Here is another Gospel where a person is seeking to be their best in the eyes of God. A valid question, “What is the first of all the commandments?” And Jesus answers him directly stating the first and the second greatest that is very much connected to it. There is no doubt left in the scribes mind about the importance of love here.
This is a meditation on this Gospel from one of my sisters:
“Well said, teacher.”
Mark’s Gospel—generally considered the first to be written—has a very human quality. Often we seem to be viewing events through the eyes of an actual witness: Jesus sleeping in a boat with his head , looking at the rich young man, or gazing about . Some early Christian writers thought that Mark wrote down what Peter preached, which would certainly account for the eyewitness quality of Mark’s writing. Mark, Matthew, and Luke all relate a discussion about the Great Commandment that took place between Jesus and a scribe. But there are surprising differences in the three accounts. (Well, perhaps not so surprising, if we remember that a few decades had passed between the event and the writing.) Of course, the possibility exists that two or three scribes questioned Jesus at different times regarding the same all-important point. But commentators on the Scriptures consider this unlikely.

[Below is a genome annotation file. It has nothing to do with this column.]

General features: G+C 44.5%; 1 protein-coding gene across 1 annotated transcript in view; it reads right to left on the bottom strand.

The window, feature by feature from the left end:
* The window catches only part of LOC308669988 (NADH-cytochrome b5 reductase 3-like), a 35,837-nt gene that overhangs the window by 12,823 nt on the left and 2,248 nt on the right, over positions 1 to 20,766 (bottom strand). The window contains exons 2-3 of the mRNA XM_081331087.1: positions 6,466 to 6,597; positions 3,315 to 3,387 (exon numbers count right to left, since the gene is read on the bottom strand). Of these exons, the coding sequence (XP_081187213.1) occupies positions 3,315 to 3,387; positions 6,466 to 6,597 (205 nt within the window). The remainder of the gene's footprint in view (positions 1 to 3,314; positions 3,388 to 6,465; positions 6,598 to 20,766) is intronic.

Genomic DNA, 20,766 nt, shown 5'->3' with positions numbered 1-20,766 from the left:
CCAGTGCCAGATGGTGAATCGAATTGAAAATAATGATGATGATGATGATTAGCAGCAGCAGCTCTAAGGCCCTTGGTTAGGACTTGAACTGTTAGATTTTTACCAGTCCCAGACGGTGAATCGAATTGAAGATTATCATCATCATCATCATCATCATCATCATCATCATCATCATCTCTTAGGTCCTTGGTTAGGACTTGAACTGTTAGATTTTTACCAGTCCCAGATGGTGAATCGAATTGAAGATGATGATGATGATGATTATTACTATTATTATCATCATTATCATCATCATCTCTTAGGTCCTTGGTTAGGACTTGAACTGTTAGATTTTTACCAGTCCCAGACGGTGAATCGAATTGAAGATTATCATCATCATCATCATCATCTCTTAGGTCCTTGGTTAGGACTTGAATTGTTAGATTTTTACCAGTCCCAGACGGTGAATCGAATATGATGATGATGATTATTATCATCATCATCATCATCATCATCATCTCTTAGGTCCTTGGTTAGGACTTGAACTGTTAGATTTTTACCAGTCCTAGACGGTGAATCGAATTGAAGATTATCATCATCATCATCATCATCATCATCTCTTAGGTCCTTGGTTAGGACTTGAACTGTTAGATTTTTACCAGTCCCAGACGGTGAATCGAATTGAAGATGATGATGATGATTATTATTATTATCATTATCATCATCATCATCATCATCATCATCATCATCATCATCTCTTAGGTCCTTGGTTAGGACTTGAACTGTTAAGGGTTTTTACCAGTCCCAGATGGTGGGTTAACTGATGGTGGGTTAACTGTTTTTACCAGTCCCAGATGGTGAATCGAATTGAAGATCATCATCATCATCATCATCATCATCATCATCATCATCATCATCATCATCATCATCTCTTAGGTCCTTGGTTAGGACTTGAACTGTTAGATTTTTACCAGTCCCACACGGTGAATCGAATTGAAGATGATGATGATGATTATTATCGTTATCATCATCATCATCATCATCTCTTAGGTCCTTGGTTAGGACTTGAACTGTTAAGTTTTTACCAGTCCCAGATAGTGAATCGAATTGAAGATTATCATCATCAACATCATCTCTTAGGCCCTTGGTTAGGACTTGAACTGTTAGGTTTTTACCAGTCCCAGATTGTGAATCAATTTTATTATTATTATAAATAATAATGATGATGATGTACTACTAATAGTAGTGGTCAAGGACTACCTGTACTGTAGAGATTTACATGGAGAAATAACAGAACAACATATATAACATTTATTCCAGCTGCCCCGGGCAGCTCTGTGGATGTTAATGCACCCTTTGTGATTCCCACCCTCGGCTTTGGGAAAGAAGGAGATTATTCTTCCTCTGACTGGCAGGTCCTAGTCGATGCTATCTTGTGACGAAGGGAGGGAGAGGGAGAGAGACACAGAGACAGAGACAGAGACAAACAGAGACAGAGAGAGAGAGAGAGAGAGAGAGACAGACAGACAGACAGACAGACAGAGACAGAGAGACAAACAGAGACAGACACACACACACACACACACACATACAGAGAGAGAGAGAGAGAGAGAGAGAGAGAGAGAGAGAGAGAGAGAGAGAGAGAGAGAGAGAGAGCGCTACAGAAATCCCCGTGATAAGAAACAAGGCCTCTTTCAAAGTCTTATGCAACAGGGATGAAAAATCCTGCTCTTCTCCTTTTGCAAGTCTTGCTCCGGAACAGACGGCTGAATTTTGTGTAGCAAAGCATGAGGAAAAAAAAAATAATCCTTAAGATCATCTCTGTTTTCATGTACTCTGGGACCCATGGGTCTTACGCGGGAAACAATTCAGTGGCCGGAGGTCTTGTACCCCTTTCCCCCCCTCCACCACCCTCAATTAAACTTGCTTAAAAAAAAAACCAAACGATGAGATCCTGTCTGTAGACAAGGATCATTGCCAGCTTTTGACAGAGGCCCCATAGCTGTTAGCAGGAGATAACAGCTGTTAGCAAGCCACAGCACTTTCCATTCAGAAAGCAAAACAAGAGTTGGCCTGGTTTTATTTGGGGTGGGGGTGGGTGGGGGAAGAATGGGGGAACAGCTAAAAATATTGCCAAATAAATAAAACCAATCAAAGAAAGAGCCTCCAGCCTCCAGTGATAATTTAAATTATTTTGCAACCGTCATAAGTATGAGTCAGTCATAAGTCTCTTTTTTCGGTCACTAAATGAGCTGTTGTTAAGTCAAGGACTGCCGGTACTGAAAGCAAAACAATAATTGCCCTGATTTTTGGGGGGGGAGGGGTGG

Matthew and Luke convey a negative impression of the scribe. He asks his question to “test” Jesus. Mark, instead, presents the scribe as a man who has deeply studied the Law and drawn his own conclusions. He sincerely wants to know whether Jesus’ thoughts on the Great Commandment match his own. He and the Master quickly find themselves on the same wavelength. It’s interesting that the scribe makes explicit what Jesus has implied, by adding: “. . . there is no other than he.” It’s as if this man had been mulling over these truths for years. I’m struck by his final comment: “. . . worth more than all burnt offerings and sacrifices,” which Jesus affirms.
In reflecting on this double commandment and its practice today, I get the impression that the pendulum may have swung too far good deeds and ritual. For many people, religion seems to consist only in helping others and not worshiping God. Instead, we’re called to do both, as the two parts of the Great Commandment indicate.